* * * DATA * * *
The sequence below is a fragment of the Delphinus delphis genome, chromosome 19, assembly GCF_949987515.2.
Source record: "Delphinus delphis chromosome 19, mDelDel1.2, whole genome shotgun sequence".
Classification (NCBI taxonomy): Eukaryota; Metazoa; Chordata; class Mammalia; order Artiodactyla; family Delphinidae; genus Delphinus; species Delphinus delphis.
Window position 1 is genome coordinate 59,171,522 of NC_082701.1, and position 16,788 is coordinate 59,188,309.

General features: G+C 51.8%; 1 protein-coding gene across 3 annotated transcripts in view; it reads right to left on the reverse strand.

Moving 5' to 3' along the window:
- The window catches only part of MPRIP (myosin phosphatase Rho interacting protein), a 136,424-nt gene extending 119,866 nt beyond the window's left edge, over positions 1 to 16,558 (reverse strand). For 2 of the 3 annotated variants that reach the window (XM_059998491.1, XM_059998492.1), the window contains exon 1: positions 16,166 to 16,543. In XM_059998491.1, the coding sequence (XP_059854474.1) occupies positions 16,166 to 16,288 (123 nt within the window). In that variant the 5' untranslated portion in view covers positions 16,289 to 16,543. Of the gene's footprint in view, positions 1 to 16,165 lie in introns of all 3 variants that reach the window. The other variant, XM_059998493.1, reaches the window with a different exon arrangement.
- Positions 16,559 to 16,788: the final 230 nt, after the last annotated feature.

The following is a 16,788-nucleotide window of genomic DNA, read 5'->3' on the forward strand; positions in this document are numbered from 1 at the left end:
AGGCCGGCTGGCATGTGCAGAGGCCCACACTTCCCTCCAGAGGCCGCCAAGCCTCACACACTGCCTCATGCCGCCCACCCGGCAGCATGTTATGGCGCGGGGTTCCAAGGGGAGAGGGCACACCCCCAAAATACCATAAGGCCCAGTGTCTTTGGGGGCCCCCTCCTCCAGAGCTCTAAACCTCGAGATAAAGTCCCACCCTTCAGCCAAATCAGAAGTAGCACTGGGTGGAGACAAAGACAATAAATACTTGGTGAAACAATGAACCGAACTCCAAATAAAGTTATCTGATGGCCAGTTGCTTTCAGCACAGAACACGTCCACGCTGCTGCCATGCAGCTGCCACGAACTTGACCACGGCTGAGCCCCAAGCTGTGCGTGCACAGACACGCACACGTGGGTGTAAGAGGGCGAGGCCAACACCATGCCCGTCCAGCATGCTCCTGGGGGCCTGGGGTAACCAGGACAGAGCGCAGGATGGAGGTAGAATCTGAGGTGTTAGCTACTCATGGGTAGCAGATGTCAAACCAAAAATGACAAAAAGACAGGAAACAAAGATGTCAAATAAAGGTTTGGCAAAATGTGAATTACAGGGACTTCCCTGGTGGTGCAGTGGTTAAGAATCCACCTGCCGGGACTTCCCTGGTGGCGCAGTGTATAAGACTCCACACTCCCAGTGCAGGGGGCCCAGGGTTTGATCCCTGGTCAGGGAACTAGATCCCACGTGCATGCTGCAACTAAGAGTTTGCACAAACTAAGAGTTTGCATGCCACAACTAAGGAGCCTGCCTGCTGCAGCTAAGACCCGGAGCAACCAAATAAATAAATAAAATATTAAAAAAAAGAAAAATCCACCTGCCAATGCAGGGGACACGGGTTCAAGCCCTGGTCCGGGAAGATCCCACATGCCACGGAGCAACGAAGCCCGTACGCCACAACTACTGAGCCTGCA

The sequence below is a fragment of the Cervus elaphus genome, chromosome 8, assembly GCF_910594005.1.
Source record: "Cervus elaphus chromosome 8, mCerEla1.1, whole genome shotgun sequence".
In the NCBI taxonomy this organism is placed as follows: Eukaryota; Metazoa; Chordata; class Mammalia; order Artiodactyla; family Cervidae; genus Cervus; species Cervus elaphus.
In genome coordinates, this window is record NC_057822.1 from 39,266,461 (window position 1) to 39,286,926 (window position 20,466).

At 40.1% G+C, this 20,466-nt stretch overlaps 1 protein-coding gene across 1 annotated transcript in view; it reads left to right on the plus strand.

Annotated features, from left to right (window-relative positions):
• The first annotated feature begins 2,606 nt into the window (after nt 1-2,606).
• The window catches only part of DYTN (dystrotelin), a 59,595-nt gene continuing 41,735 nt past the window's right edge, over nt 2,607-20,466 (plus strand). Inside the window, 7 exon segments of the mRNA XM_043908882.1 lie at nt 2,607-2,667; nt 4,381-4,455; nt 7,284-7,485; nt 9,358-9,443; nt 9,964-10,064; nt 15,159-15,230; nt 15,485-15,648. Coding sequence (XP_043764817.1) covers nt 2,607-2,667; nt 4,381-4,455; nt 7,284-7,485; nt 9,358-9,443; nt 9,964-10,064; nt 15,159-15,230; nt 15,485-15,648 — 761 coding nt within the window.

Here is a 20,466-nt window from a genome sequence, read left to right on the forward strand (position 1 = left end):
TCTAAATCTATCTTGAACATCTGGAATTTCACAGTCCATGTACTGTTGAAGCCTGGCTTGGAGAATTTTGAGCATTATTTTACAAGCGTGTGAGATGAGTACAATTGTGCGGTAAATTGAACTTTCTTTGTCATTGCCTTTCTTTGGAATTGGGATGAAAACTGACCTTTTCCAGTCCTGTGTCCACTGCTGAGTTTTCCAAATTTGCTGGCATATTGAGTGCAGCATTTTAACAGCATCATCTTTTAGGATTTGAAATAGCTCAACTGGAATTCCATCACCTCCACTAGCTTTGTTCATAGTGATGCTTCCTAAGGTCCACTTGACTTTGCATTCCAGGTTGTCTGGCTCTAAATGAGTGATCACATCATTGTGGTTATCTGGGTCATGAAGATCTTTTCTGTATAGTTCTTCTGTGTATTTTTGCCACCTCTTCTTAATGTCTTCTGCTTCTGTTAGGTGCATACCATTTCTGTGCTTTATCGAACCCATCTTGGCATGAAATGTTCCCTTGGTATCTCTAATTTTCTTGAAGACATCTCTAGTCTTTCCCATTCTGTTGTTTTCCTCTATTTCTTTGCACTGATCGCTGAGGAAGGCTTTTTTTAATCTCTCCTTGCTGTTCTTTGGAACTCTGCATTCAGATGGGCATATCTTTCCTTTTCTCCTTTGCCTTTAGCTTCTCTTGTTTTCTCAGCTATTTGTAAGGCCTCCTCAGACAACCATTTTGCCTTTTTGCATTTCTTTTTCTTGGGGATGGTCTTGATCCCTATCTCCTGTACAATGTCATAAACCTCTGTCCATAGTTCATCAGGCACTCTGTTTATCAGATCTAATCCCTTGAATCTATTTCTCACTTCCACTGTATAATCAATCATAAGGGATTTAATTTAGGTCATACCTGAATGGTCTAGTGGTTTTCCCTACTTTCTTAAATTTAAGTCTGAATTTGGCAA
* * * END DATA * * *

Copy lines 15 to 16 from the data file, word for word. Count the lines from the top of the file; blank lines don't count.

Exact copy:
At 40.1% G+C, this 20,466-nt stretch overlaps 1 protein-coding gene across 1 annotated transcript in view; it reads left to right on the plus strand.

Annotated features, from left to right (window-relative positions):